As the cliché goes, there is no doubt that the genesis of an enhanced enabling environment for a win-win US-India engagement on a broad front has been set in motion. To all intents and purposes, it seems that both countries, and their peoples, stand to gain equally from this renewed relationship. However, the coverage of Obama’s visit in the American media was much less than the hype – overhype? – seen in the Indian counterpart. Whether it is because Americans are more pragmatic and realistic, and the Indians have too high expectations: only the future will tell.

Personally I was a little irked by the rather too frequent allusion to ‘Obama said this, Obama said that’ – reflecting the proclivity of Indians, some at least, to give much more credence to others than to draw inspiration from their own infinitely rich sources. This in no way diminishes any of the observations that President Obama made; it’s simply that Indians need not underestimate their self-esteem.

I remember reading what late Aubrey Menen, who was from Kerala, once said: ‘The true Indian is one who is always watching over his shoulder for the approval of the white man.’ Substitute ‘westerner’ for ‘white’ in the current scenario. This ill befits an emerging global power, and I hope that Aubrey Menen will be proved wrong soon enough. Only his compatriots can do that for themselves…

* * *

Ever and forever Demis Roussos

I was saddened to learn about the passing away of the Jesus Christ look-alike — in his younger days – Greek singer Demis Roussos about two weeks ago, at the age of 68. He was born in Egypt and the family moved to Greece after losing all their possessions during the Suez Crisis. Roussos enjoyed a string of international successes as a solo performer in the 1970s, after being a member of the progressive rock group Aphrodite’s Child. He went on to sell over 60 million records worldwide.

My favourites of his were Ever and Ever Forever, Goodbye My love Goodbye, My friend the Wind. I still love to listen to these, and many more. I have a CD of his most popular songs, and Youtube nowadays allows me to tune in to him anytime. It is the same unalloyed joy to listen to the magic of his voice rendering the soulful melodies that bring back so many memories, seeing him in his long tunic. So bad that he became so out of shape in his later years, though. He also sang with the charming Nana Mouskouri, his Greek compatriot. What wonder were these songs – are still!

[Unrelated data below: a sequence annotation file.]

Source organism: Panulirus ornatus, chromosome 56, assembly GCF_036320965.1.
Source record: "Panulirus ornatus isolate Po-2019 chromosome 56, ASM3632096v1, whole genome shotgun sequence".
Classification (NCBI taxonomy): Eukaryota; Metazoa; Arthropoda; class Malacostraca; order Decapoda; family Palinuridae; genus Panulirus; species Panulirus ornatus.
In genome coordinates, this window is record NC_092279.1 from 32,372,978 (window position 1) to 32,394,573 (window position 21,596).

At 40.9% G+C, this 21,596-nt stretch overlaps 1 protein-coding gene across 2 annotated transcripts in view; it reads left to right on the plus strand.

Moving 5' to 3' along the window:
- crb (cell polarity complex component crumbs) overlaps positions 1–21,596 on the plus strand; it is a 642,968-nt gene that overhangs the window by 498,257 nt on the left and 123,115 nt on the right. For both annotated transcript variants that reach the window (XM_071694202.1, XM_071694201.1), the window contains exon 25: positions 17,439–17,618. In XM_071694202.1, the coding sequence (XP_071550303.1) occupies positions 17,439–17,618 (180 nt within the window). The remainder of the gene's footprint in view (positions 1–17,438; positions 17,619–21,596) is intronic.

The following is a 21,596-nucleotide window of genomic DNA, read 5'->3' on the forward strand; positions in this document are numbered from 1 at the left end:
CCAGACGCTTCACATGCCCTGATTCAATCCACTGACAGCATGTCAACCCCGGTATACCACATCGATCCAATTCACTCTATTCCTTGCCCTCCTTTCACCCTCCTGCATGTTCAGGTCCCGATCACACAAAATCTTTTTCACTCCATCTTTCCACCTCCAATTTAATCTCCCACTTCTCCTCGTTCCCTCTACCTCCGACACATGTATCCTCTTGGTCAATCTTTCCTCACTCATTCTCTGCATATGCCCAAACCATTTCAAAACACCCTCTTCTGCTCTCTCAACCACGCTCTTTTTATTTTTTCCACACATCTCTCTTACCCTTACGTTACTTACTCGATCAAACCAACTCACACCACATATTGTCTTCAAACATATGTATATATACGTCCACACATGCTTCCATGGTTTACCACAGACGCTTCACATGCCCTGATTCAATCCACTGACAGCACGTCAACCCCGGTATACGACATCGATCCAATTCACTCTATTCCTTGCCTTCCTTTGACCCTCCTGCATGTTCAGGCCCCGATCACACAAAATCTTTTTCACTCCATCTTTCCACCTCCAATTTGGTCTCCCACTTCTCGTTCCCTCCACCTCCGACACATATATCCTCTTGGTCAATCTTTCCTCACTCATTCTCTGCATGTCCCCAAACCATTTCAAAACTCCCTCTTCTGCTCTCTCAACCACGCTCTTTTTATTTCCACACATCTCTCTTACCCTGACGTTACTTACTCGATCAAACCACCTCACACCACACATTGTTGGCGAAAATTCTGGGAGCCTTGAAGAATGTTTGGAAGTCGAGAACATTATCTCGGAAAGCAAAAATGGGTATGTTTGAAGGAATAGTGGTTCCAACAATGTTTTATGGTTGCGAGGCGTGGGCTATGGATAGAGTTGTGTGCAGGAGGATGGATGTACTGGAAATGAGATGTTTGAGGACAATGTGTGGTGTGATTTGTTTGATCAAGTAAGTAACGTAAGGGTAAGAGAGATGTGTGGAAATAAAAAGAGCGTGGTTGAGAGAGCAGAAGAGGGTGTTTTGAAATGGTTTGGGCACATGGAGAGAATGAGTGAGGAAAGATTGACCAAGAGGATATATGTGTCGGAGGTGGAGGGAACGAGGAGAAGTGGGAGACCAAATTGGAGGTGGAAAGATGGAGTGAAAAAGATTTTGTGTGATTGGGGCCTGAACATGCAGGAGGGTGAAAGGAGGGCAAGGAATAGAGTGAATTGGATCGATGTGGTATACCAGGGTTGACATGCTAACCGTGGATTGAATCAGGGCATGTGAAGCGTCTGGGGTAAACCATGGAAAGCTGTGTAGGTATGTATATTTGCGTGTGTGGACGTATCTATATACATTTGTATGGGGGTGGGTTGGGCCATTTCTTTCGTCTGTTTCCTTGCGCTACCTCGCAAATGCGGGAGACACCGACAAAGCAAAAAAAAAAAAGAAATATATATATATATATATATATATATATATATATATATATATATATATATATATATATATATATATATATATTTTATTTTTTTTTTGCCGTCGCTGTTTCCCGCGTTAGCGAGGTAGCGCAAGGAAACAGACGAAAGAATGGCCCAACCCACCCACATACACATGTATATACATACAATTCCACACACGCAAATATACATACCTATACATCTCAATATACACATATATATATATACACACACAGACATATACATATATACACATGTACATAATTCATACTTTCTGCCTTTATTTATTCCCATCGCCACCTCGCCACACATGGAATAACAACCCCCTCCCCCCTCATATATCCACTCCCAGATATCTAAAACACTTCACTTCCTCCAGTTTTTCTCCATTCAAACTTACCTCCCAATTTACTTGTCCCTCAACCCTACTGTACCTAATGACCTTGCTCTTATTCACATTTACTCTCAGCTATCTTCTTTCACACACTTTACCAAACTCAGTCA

The lyrics of Ever and Ever Forever are, well, eternal:

Ever and ever, forever and ever you’ll be the one

That shines in me like the morning sun.

Ever and ever, forever and ever you’ll be my spring,

My rainbow’s end and the song I sing.

Take me far beyond imagination.

You’re my dream come true, my consolation.

Ever and ever, forever and ever you’ll be my dream,

My symphony, my own lover’s theme.

Ever and ever, forever and ever destiny

Will follow you eternally.

Take me far beyond imagination.

You’re my dream come true, my consolation.

Ever and ever, forever and ever you’ll be the one

That shines in me like the morning sun.

Ever and ever, forever and ever my destiny

Will follow you eternally…

And sublime too!


* Published in print edition on 6 February  2015

An Appeal

Dear Reader

65 years ago Mauritius Times was founded with a resolve to fight for justice and fairness and the advancement of the public good. It has never deviated from this principle no matter how daunting the challenges and how costly the price it has had to pay at different times of our history.

With print journalism struggling to keep afloat due to falling advertising revenues and the wide availability of free sources of information, it is crucially important for the Mauritius Times to survive and prosper. We can only continue doing it with the support of our readers.

The best way you can support our efforts is to take a subscription or by making a recurring donation through a Standing Order to our non-profit Foundation.
Thank you.

Add a Comment

Your email address will not be published. Required fields are marked *